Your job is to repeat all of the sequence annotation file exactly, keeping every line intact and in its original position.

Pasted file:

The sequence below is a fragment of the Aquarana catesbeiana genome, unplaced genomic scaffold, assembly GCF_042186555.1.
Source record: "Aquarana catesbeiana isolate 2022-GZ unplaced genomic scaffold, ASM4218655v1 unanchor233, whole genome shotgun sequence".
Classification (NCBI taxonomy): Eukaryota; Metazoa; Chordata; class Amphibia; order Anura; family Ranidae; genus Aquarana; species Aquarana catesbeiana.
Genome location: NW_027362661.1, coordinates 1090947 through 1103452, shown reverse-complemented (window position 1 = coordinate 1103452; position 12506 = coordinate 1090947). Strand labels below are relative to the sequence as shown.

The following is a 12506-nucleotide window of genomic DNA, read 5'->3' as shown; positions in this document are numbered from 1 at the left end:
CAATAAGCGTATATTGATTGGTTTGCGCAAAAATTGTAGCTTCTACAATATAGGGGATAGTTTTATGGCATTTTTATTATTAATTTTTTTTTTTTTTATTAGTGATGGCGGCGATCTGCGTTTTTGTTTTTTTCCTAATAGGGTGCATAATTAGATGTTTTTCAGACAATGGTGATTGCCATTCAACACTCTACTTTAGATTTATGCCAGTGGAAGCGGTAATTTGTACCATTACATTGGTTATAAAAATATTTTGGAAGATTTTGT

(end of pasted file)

The sequence below is a fragment of the Aquarana catesbeiana genome, unplaced genomic scaffold, assembly GCF_042186555.1.
Source record: "Aquarana catesbeiana isolate 2022-GZ unplaced genomic scaffold, ASM4218655v1 unanchor233, whole genome shotgun sequence".
Classification (NCBI taxonomy): Eukaryota; Metazoa; Chordata; class Amphibia; order Anura; family Ranidae; genus Aquarana; species Aquarana catesbeiana.
Genome location: NW_027362661.1, coordinates 1090947 through 1103452, shown reverse-complemented (window position 1 = coordinate 1103452; position 12506 = coordinate 1090947). Strand labels below are relative to the sequence as shown.

The following is a 12506-nucleotide window of genomic DNA, read 5'->3' as shown; positions in this document are numbered from 1 at the left end:
CAATAAGCGTATATTGATTGGTTTGCGCAAAAATTGTAGCTTCTACAATATAGGGGATAGTTTTATGGCATTTTTATTATTAATTTTTTTTTTTTTTATTAGTGATGGCGGCGATCTGCGTTTTTGTTTTTTTCCTAATAGGGTGCATAATTAGATGTTTTTCAGACAATGGTGATTGCCATTCAACACTCTACTTTAGATTTATGCCAGTGGAAGCGGTAATTTGTACCATTACATTGGTTATAAAAATATTTTGGAAGATTTTGT